Elevate Difference

Made in India

Made in India is a documentary about the growing trend of infertile American couples who outsource a surrogate pregnancy to a woman in India. The film follows one such couple, Lisa and Brian, from San Antonio, Texas, who have experienced seven years of infertility. They don’t have a lot of money (“by American standards, anyway,” they say) and are taking their last chance to start a family of their own on by using a “medical tourism” agency based in Los Angeles called Planet Hospital.

Made in India also follows Aasia, the woman chosen to become the surrogate for Lisa and Brian. She is married and already has three children. Her sister-in-law introduced her to the idea of surrogacy, and when asked about her choice, Aasia says (in Hindi), “A child without a man?! How can that be? There has to be some kind of a… ‘relationship,’ right?!” Nevertheless, she decides (against her husband’s wishes, no less) to become a surrogate in order to help provide for her children, especially her daughter.

The American couple visits India twice: once to have their egg and sperm extracted and deposited into Aasia (who they never meet during the trip), and a second time after their twin daughters are born. The babies are born more than a month earlier than anticipated in a hospital that doesn’t have a direct connection with the Planet Hospital agency. Lisa, Brian, and Aasia have to convince the hospital's administration that the babies belong to the American couple, not the Indian surrogate. It’s such a mess that even the American Embassy has to get involved.

I was surprised by how much this film made me care about the issues it brings up. I have never tried to have a child, and I hadn’t thought much about the lengths couples go to in order to start a family. Lisa and Brian made clear that, although they had thought about adopting, they decided against it until they had exhausted all the other biological options. Since having an Indian surrogate was an option they could afford, they went for it.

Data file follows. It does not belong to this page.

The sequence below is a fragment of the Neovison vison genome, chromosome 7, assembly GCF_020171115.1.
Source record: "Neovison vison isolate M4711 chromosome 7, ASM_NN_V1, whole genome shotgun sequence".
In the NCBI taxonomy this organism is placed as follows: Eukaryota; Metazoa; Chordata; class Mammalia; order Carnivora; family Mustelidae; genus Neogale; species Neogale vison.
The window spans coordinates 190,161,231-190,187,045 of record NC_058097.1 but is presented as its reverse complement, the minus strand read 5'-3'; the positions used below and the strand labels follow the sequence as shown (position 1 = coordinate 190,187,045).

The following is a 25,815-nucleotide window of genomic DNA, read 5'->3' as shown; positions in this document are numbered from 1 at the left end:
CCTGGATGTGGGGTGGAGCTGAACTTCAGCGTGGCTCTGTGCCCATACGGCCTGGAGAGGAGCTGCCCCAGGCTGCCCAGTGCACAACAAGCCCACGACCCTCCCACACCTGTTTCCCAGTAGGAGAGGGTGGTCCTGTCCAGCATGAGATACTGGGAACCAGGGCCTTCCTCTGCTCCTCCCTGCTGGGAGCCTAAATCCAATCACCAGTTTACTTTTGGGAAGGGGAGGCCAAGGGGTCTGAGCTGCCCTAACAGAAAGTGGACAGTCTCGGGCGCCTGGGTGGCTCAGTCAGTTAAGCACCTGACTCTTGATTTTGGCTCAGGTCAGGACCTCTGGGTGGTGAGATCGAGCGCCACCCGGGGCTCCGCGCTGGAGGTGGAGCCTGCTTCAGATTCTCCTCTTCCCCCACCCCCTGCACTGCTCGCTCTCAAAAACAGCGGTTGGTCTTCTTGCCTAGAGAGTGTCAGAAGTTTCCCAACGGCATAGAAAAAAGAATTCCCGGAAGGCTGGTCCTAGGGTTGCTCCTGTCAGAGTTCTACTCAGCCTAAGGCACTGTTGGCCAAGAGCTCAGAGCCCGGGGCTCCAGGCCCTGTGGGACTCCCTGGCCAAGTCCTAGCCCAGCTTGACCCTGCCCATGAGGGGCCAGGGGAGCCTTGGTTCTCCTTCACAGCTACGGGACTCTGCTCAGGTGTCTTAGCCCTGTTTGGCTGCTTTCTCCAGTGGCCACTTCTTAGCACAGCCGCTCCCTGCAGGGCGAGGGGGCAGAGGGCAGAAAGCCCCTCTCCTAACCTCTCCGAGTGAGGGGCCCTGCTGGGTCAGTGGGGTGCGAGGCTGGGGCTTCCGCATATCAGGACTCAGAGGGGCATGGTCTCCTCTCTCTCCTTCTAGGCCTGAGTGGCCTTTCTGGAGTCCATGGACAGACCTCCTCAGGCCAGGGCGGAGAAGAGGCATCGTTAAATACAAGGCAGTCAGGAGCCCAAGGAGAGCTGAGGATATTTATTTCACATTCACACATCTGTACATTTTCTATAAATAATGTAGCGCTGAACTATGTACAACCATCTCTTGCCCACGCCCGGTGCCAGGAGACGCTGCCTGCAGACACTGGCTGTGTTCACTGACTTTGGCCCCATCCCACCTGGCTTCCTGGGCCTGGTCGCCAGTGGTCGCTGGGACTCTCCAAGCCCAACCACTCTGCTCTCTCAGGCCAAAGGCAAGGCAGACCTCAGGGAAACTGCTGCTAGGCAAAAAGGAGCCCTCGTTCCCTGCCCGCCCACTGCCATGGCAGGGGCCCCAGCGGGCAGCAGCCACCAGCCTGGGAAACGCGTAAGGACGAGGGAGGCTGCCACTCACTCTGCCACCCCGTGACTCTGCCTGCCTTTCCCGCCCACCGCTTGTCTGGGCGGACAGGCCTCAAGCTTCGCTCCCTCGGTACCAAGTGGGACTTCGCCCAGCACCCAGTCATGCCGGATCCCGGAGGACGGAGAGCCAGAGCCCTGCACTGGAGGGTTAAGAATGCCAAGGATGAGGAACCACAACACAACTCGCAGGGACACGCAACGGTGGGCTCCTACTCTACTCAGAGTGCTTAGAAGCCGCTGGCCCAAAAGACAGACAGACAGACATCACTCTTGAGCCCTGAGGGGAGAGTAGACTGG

Made in India was well made, and thoroughly covered the couple’s journey from their commitment to Indian surrogacy until they got their daughters home. The film complicates the typical equation of becoming pregnant, giving birth, and what it means to be a mother. Even though she hadn’t carried them to term, the twins are Lisa's daughters, genetics and all.

Made in India gave me a lot to think about in the debate over who has a right to women’s bodies, surrogacy and adoption, and outsourcing employment to other countries from the United States. One may not fully agree with the decisions that are documented in this film, but it is thought-provoking nonetheless.

Written by: Viannah Duncan, October 6th 2010

Hey Viannah,

I am intrigued by this documentary and when I have a moment plan to sit down and watch it in its entirety. I wanted to point out though my analysis on outsourcing surrogacy: This movie depicts how racialised women in the Global South are systematically exploited, their labour marganilised, and their "market" value considered that much lower in comparison to their privlieged, white counterparts in the North. What socio-economic and political context informs women's belief that their only option is to "sell" their bodies in order to meet theirs and their families (women are always implicated in the duty of having to provide for their family!) basic needs?

I question how much agency this Aasia had in making the decision to "sell" her body, apparently against her husband's wishes, when she lives in poverty and has the responsibility it seems to support her entire family. Surrogacy by racilised,poor and marganilised women from the Global South is exploitation, and advances racist, inequitable relations of power that are facilitated by free-market neoliberal globalisation.

Toni, thanks for your comments. I agree that the film brings to light some serious implications about racism, sexism, and the global community. I could probably write a 50-page paper on trying to explain everything the documentary made me think about and trying to sort it all out in my head, but I was only allowed a couple of pages for the review! I would like to delve deeper when I get the chance, though it doesn't look like that will be likely any time soon. If you watch the film, please link here and let me (us!) know what you think. I'd appreciate someone taking the time to sit down and really get at the heart of all of Made In India's issues.

Thanks for reading.

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